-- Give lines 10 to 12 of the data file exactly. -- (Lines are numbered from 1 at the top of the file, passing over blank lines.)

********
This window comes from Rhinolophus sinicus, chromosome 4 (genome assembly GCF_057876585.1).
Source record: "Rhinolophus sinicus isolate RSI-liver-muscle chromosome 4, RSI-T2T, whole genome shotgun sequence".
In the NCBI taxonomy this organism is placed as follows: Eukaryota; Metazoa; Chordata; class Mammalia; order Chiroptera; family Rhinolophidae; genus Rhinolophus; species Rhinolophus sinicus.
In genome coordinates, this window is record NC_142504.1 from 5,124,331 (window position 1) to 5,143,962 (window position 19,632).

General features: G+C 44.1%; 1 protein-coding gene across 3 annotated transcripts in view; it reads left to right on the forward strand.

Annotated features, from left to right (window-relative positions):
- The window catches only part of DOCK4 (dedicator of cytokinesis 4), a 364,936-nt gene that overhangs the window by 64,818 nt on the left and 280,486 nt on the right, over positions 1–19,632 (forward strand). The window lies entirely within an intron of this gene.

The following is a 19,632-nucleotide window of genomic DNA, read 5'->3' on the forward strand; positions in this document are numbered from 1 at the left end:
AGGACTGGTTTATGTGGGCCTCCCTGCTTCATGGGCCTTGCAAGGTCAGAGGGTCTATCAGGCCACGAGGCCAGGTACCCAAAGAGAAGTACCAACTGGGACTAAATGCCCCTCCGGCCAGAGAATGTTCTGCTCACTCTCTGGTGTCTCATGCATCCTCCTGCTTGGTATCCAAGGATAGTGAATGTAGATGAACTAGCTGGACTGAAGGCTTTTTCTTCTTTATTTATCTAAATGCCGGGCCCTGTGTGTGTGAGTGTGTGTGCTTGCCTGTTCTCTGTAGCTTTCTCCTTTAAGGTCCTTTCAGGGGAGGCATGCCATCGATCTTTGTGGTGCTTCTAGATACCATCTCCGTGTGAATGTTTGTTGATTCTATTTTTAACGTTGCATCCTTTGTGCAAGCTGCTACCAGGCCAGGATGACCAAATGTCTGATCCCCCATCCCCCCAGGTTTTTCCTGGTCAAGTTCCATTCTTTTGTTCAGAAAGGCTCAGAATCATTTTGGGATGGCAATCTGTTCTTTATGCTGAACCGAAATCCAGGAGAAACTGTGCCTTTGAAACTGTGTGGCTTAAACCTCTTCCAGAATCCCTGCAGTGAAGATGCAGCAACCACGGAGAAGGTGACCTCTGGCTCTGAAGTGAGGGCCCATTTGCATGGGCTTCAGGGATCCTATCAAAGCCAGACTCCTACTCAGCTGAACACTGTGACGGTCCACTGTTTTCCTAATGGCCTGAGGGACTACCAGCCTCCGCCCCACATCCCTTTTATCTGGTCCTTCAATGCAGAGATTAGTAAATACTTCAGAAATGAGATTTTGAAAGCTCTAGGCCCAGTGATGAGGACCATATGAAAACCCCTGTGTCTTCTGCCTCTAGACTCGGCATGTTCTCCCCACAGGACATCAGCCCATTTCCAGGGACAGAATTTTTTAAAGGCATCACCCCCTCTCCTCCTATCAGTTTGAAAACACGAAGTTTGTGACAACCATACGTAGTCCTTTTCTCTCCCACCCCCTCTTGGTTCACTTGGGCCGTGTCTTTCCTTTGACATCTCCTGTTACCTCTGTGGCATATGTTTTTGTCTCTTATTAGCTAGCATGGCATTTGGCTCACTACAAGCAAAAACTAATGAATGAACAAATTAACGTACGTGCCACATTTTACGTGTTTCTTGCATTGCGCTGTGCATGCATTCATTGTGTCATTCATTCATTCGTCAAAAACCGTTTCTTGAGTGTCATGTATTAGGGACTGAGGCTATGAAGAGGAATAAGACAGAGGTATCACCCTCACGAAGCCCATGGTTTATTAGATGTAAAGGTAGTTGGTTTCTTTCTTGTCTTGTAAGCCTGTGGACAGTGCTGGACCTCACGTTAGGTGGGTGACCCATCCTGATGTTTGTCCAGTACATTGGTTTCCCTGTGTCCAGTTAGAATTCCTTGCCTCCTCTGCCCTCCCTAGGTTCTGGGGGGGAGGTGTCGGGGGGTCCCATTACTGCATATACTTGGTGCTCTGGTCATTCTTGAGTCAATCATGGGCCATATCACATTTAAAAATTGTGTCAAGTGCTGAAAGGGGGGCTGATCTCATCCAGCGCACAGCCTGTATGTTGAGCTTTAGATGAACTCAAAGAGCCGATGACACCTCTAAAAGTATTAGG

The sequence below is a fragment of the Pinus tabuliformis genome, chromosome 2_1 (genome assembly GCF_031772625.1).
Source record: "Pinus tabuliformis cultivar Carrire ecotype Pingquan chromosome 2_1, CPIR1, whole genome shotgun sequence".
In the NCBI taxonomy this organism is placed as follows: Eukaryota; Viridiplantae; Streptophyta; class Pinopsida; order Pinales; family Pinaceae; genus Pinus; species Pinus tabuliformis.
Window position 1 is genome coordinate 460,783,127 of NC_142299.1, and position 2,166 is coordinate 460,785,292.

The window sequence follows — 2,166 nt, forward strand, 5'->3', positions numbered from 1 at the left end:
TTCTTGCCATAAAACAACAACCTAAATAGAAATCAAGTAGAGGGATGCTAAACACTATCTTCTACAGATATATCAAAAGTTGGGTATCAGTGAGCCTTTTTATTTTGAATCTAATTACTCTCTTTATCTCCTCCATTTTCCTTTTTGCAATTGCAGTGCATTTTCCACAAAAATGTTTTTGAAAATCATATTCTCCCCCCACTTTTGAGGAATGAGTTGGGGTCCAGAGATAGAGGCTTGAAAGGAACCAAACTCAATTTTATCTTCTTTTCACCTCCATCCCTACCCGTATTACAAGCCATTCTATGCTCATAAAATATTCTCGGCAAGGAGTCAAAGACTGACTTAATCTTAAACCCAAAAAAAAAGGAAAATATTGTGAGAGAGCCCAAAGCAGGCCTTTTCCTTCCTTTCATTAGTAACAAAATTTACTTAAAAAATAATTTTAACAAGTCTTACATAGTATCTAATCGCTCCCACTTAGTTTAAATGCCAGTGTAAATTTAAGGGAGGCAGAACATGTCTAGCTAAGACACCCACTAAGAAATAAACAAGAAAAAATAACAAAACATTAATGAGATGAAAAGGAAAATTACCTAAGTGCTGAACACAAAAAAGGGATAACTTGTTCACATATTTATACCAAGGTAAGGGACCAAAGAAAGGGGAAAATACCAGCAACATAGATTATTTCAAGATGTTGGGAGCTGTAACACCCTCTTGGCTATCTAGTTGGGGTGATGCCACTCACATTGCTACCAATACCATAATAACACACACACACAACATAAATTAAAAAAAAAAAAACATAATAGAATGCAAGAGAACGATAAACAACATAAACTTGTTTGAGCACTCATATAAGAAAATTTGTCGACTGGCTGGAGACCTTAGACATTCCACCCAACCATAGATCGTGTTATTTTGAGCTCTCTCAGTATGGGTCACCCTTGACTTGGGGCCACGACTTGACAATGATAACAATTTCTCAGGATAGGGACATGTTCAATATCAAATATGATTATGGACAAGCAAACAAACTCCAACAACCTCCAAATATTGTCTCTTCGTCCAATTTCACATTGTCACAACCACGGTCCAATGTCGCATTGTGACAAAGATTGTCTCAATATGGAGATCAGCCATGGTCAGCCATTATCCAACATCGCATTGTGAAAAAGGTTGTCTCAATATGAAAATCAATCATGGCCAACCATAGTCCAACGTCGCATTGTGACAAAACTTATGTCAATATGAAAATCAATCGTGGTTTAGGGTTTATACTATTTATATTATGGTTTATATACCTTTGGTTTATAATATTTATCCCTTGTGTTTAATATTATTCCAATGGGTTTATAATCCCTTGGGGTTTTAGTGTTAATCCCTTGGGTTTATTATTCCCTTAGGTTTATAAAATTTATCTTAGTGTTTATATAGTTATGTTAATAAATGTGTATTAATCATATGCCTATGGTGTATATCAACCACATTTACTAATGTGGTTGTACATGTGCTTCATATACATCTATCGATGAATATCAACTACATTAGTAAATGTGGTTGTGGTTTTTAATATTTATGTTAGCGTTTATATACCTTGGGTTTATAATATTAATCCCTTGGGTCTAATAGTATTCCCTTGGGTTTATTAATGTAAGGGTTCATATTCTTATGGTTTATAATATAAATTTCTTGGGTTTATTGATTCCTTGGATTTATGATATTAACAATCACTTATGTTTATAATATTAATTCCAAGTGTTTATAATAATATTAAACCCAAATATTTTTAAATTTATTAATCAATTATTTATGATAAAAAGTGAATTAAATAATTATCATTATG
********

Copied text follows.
The sequence below is a fragment of the Pinus tabuliformis genome, chromosome 2_1 (genome assembly GCF_031772625.1).
Source record: "Pinus tabuliformis cultivar Carrire ecotype Pingquan chromosome 2_1, CPIR1, whole genome shotgun sequence".
In the NCBI taxonomy this organism is placed as follows: Eukaryota; Viridiplantae; Streptophyta; class Pinopsida; order Pinales; family Pinaceae; genus Pinus; species Pinus tabuliformis.